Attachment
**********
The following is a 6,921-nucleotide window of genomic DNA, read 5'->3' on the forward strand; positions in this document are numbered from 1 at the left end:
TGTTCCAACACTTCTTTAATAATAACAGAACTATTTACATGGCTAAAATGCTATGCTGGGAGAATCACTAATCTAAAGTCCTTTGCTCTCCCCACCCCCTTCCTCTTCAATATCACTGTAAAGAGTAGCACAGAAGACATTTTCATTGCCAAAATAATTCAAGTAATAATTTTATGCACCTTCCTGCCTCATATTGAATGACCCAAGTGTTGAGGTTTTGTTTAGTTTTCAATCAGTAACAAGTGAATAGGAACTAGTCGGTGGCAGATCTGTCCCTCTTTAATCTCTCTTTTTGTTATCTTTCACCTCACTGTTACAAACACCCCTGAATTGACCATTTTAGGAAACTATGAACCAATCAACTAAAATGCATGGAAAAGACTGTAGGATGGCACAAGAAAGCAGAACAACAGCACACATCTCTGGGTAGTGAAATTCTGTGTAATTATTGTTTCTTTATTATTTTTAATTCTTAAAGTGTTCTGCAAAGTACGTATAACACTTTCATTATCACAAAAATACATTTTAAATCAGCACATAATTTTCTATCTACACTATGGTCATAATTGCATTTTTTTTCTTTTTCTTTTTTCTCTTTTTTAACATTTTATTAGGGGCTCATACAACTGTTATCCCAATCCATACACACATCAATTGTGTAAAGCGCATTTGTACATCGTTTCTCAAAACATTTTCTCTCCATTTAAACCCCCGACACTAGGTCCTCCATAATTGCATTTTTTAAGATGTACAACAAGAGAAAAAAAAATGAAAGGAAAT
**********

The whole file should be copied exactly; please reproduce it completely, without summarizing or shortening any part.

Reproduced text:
The following is a 6,921-nucleotide window of genomic DNA, read 5'->3' on the forward strand; positions in this document are numbered from 1 at the left end:
TGTTCCAACACTTCTTTAATAATAACAGAACTATTTACATGGCTAAAATGCTATGCTGGGAGAATCACTAATCTAAAGTCCTTTGCTCTCCCCACCCCCTTCCTCTTCAATATCACTGTAAAGAGTAGCACAGAAGACATTTTCATTGCCAAAATAATTCAAGTAATAATTTTATGCACCTTCCTGCCTCATATTGAATGACCCAAGTGTTGAGGTTTTGTTTAGTTTTCAATCAGTAACAAGTGAATAGGAACTAGTCGGTGGCAGATCTGTCCCTCTTTAATCTCTCTTTTTGTTATCTTTCACCTCACTGTTACAAACACCCCTGAATTGACCATTTTAGGAAACTATGAACCAATCAACTAAAATGCATGGAAAAGACTGTAGGATGGCACAAGAAAGCAGAACAACAGCACACATCTCTGGGTAGTGAAATTCTGTGTAATTATTGTTTCTTTATTATTTTTAATTCTTAAAGTGTTCTGCAAAGTACGTATAACACTTTCATTATCACAAAAATACATTTTAAATCAGCACATAATTTTCTATCTACACTATGGTCATAATTGCATTTTTTTTCTTTTTCTTTTTTCTCTTTTTTAACATTTTATTAGGGGCTCATACAACTGTTATCCCAATCCATACACACATCAATTGTGTAAAGCGCATTTGTACATCGTTTCTCAAAACATTTTCTCTCCATTTAAACCCCCGACACTAGGTCCTCCATAATTGCATTTTTTAAGATGTACAACAAGAGAAAAAAAAATGAAAGGAAAT